All about the Kawasaki Ninja 250



Lighting on a motorcycle serves two safety functions. First it lets the rider see the road when it's dark. Second it lets other road users better see you in both the dark and the daytime. All motorcycles currently manufactured are required to have the headlight permanently on whenever the bike is running to increase visibility (conspicuity).

By adding lights to the bike you can further increase your conspicuity to other road users, but where should you put those lights? More lights on the front? More lights on the back? How do you decide.

Well, back in 1981 a comprehensive survey of accident statistics was published known as the Hurt Report (the primary author was Prof. Harry Hurt). Among the findings were the following:

Two-thirds of motorcycle-car crashes occurred when the car driver failed to see the approaching motorcycle


77% of collisions occurred in an arc of +/- 45 degrees from the front of the motorcycle. Accidents occurring from an arc of +/- 45 degrees from the rear of the bike amounted to only 5.5% of the total

I think the conclusion is clear that if you're only going to have extra lighting on one end of the bike, it should be on the front! Of course it doesn't hurt to also have additional tail and/or brake lights, but if your funds are limited, lights on the front of the bike may be more effective at increasing your visibility to other road users than lights on the back.

Though there have been few studies on the optimum positioning of additional lights, it has been suggested that additional lights (running lights) should be mounted in pairs, as far apart as possible. It's possible that widely spaced lights suggest a larger frontal area and make you look a little more like a car when seen from a distance. Drivers tend to see what they are looking for, so if they are looking for cars and you look more like a car, there's a better chance they will see you. That's the theory anyway.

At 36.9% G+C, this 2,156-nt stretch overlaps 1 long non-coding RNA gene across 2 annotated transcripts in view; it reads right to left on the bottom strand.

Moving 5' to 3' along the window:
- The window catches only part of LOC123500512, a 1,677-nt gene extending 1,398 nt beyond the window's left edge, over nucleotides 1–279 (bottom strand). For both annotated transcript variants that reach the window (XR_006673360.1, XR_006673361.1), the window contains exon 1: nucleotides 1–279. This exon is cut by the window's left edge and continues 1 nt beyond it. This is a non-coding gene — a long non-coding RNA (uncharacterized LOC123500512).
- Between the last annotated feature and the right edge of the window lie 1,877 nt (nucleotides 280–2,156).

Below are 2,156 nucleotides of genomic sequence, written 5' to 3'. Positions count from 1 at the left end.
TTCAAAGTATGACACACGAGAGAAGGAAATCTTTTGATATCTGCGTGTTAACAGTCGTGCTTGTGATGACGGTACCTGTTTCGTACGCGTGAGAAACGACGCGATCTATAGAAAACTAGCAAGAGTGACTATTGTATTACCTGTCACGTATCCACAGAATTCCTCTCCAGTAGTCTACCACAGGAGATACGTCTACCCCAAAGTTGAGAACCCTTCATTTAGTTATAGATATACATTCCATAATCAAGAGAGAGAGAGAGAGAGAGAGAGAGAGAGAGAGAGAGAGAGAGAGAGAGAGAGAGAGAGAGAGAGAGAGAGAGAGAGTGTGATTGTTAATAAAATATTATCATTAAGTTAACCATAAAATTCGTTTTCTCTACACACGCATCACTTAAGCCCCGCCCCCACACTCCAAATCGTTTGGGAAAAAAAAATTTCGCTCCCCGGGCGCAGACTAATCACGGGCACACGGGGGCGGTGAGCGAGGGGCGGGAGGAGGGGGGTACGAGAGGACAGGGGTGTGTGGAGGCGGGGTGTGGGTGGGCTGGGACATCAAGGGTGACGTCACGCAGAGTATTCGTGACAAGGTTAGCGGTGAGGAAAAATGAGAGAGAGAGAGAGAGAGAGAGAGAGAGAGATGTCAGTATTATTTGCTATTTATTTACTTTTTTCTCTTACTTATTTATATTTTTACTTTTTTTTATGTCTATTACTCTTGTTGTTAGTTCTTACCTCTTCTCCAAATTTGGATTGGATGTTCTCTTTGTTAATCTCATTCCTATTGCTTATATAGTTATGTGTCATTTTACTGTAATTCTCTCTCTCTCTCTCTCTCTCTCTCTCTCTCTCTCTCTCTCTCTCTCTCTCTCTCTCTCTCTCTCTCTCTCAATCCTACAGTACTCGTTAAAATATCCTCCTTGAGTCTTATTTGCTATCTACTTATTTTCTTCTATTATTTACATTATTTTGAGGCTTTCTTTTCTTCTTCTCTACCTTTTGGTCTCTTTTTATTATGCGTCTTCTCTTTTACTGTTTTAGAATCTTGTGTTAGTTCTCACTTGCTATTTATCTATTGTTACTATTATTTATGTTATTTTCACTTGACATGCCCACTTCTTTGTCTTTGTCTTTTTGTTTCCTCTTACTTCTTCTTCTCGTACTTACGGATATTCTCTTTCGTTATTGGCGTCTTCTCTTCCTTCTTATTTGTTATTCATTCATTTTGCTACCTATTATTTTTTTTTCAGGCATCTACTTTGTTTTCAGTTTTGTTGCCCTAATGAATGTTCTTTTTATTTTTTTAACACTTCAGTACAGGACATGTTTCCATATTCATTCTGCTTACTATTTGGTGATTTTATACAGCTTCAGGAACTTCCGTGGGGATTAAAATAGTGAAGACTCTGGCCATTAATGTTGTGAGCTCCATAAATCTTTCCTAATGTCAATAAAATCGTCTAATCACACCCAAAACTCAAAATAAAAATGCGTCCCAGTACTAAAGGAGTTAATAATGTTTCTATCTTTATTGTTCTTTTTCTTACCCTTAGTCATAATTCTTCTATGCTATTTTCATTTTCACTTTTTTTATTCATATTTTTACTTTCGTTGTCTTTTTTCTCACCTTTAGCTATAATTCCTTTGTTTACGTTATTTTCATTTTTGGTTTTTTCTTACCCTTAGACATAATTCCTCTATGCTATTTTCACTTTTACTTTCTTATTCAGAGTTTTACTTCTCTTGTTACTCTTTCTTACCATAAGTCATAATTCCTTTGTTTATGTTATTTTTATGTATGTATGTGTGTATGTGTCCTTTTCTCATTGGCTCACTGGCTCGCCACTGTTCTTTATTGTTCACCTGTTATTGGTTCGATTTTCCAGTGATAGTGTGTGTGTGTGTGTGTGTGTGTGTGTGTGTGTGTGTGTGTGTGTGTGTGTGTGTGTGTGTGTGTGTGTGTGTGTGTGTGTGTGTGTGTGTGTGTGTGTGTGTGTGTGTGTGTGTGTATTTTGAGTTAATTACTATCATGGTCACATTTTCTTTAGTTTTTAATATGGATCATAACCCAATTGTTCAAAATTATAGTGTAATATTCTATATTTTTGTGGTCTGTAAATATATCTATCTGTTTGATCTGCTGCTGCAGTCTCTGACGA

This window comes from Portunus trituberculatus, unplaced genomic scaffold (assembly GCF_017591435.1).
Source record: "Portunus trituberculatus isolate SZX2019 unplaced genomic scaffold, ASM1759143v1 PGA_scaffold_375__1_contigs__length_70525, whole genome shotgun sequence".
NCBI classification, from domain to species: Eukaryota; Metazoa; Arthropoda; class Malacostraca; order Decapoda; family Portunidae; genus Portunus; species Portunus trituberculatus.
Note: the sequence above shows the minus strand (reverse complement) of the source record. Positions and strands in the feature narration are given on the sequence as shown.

Lights of a contrasting color to the headlight may also increase conspicuity. Obviously you have a limited color range from white to amber since in most states any other color lighting on the front of a vehicle is illegal (no blue or red lights for example). However within that range there's everything from a warm tungsten light (typical headlight) to cool blue-white "xenon" (and "LED") lights. Anything that's unusual (e.g. mixed color lighting) may tend to be noticed more.

So, for example, a pair of cool white LED running lights spaced widely apart would make a good addition to the single tungsten filament headlight which most bikes have. LED based lights are preferred for two reasons. First they draw less power then tungsten filament lights. Second LEDs last much longer than tungsten filament bulbs.

At the rear of the bike, a single bright red LED based brake light is probably the most effective additional lighting. If you can mount it high up (for example on a top box or luggage carrier), so much the better since that brings it closer to the eye level of following drivers.

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